The EFL and its Clubs will once again come together with charity partner, Mind, to collectively mark World Mental Health Day (Saturday 10 October) this year.
With Mind’s latest research1 revealing that more than 60% of adults and over two thirds of young people (68%) felt their mental health deteriorated during the coronavirus pandemic and lockdown, encouraging conversations around our own mental health and that of others has never been more important.
Mind’s ‘do one thing’ campaign aims to inspire people to make one small change or take one action to look after their mental health. As part of the campaign, EFL Clubs will play their part and ‘do one thing’ to say thank you to someone deserving within their local communities.
• Barrow AFC will be delivering match programmes and flowers to an elderly life-long supporter who has been telling friends how much she is missing football.
• Crawley Town will organise a number of activities including delivery of a signed shirt, phone calls from players to fans and a zoom quiz for Extra Time Hub participants
• Millwall will hold a virtual coffee morning with a number of players, community trust staff and participants of the Club’s mental health programme discussing wellbeing and Covid-19
• MK Dons will be holding mental health workshops throughout the week working with teenagers to highlight the importance of talking about their mental health
From Monday 5 October, Clubs and Club Community Organisations (CCOs) will be sharing their activity and advice across their channels throughout the next week.
Supporters can get involved in the campaign by sharing their ‘one thing’ of advice or activities across social media.
EFL Chief Executive, David Baldwin, said: “It is fantastic to see EFL Clubs come together to once again mark World Mental Health Day and support our charity partner, Mind.
“Looking after our mental health and that of others has always been vital but as we all feel the effects of the Coronavirus pandemic and lockdown, it has never been more important to continue to raise awareness and encourage conversations around the subject.
“The various activity taking place this week is a small example of how our Clubs and their respective Club Community Organisations are at the forefront of tackling some of society’s biggest issues. They play a vital role in improving the lives of so many people within communities across the country.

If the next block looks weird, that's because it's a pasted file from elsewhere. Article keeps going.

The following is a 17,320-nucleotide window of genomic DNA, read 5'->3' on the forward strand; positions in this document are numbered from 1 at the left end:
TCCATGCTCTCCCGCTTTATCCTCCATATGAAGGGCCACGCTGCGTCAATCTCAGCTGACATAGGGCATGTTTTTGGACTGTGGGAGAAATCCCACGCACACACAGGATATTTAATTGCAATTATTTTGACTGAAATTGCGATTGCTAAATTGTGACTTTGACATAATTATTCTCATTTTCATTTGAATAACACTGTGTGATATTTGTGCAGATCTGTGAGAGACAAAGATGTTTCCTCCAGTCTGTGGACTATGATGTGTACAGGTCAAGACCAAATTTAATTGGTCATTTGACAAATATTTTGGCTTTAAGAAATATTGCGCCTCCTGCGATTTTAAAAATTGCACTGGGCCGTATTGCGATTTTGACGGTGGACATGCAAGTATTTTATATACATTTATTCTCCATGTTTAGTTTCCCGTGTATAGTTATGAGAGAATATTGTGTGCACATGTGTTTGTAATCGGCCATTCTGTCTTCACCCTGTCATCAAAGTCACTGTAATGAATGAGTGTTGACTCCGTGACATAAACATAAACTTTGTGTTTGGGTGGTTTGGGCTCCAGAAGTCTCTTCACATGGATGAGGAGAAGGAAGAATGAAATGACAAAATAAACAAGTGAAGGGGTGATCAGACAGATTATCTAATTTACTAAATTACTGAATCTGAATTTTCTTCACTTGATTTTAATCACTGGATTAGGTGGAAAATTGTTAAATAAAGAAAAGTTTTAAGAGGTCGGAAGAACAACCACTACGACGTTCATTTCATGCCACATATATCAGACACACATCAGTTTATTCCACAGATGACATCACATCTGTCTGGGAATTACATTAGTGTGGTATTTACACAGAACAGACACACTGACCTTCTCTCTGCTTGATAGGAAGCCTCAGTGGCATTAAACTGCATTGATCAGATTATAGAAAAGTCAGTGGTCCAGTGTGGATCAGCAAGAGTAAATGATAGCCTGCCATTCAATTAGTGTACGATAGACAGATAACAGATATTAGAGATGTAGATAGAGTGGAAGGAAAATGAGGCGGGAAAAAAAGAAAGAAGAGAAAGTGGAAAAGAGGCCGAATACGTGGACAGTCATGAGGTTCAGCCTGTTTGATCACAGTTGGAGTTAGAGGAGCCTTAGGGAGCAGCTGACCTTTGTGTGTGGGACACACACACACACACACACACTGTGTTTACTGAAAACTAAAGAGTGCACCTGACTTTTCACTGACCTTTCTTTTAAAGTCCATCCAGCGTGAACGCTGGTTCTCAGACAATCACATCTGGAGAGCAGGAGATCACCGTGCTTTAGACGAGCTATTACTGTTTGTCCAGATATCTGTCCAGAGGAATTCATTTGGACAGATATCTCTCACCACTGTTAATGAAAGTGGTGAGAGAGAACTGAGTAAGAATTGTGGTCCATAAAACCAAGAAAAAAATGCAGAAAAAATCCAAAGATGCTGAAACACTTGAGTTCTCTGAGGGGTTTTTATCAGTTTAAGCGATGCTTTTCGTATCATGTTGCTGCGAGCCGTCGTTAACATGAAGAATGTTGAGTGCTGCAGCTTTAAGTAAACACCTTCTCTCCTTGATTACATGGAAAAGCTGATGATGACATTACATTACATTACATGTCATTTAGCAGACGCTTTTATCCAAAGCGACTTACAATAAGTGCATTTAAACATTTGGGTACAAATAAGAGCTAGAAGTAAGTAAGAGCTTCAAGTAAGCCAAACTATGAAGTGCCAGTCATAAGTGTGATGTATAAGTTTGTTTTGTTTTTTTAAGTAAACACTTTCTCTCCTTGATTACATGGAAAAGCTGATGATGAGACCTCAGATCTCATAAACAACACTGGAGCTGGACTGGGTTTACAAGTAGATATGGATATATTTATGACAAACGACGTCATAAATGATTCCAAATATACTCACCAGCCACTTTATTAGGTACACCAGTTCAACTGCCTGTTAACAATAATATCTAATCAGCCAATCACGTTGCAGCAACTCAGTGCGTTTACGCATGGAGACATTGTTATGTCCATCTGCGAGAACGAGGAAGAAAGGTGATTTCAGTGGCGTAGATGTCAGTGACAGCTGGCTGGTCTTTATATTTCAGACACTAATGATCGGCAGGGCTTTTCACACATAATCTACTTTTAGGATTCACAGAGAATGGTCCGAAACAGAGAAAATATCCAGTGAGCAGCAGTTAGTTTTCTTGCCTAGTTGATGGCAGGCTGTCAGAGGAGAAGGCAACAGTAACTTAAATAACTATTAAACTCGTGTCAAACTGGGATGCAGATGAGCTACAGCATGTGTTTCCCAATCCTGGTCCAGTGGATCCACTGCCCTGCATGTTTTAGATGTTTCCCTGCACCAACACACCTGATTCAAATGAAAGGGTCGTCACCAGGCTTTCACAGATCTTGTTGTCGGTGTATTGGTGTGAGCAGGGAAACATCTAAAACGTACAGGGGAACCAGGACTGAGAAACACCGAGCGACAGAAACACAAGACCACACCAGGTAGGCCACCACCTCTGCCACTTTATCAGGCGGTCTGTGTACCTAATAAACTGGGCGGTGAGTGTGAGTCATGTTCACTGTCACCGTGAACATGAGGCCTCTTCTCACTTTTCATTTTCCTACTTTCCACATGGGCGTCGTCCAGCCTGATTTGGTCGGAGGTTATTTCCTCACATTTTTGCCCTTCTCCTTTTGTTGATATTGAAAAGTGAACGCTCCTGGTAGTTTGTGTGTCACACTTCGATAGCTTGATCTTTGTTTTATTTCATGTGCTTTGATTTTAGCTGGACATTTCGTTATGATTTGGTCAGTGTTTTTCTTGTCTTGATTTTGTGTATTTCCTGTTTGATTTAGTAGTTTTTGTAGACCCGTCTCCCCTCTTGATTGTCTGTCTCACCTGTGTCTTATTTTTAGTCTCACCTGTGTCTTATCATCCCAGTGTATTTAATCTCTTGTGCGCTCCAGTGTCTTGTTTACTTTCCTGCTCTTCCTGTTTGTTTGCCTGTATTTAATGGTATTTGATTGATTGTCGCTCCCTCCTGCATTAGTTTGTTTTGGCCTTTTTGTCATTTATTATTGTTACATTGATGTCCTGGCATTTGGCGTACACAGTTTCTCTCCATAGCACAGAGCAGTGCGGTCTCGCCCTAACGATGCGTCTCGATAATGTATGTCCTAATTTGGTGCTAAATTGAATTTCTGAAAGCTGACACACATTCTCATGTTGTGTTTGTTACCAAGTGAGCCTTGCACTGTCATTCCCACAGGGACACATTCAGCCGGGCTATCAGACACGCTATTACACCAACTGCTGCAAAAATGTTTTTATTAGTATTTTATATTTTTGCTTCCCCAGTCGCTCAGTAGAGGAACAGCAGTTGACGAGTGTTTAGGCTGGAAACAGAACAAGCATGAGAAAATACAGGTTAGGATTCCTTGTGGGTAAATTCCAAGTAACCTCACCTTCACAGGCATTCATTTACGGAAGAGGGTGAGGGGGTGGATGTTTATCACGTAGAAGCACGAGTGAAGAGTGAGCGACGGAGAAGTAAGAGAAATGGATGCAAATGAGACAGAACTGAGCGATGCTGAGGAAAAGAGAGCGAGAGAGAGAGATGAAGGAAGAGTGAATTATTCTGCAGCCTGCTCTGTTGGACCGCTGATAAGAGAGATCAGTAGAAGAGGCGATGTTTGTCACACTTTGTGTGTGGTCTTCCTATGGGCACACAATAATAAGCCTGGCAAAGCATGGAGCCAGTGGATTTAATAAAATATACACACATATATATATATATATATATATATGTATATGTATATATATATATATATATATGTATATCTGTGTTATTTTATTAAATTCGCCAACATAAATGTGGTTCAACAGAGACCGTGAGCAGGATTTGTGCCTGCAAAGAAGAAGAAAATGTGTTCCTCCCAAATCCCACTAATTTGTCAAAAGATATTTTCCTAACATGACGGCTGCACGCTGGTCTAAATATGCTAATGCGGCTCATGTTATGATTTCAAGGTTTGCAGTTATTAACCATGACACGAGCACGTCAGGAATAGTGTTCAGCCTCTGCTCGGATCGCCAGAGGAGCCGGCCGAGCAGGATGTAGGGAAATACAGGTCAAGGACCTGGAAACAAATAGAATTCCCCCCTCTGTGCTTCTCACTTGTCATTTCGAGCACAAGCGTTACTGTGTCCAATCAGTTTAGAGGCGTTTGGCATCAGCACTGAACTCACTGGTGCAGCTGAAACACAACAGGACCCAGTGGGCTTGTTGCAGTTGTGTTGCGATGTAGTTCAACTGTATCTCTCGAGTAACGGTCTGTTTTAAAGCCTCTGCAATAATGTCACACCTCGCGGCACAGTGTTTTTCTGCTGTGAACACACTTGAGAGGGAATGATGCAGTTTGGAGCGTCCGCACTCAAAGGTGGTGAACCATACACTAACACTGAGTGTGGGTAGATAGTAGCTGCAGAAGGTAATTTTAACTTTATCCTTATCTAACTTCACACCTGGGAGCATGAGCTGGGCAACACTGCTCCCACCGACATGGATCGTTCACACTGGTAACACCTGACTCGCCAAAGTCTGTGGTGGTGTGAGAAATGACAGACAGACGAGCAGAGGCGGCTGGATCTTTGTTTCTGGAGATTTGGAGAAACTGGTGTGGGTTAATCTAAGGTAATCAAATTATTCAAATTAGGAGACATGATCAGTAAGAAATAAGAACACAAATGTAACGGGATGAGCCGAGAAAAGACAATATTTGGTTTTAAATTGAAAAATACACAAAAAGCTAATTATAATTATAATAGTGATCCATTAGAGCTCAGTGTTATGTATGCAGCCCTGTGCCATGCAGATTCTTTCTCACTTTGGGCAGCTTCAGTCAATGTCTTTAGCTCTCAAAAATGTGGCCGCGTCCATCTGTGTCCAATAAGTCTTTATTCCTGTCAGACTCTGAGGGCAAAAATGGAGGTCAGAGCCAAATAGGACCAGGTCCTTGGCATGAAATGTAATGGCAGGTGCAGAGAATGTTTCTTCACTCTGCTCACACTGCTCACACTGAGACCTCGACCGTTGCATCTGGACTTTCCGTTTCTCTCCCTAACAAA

“I’d encourage everyone to get involved and ‘do one thing’ this week - one small action may have a much bigger impact on those around you and help someone in need.”
Chief Executive of Mind, Paul Farmer, said: “World Mental Health Day 2020 is arguably the most important one yet, so we’re delighted to join with our charity partner the EFL and its Clubs for it again.
“Coronavirus has undoubtedly affected the lives and routines of many fans. Whether that’s seeing familiar faces on the terraces on match day or celebrating/commiserating the result with fellow fans after, many fans will feel that the current climate has left them less able to do the things that support their mental health.
“Whether it's going for a walk, learning a new skill or doing something creative, taking the first steps to getting support for yourself, or reaching out to someone else; Mind and the EFL are encouraging fans to ‘do one thing’ for better mental health this World Mental Health Day.”
This is the latest activity by the EFL and Mind, who are currently in Year Three of their groundbreaking charity partnership which aims to raise awareness of mental health amongst fans and the wider public, help raise funds for Mind to deliver life changing services and improve the approach to mental health in the EFL and Clubs.
For more information on how to get involved with ‘Do one thing’ on World Mental Health Day see mind.org.uk/wmhd
For more information on the EFL and Mind’s charity partnership visit - https://www.efl.com/-more/all- about-the-efl/official-charity/
If you need support from Mind visit Mind.org.uk for information and advice. You can also talk to Mind via the confidential Infoline on 0300 123 3393 or text 86463.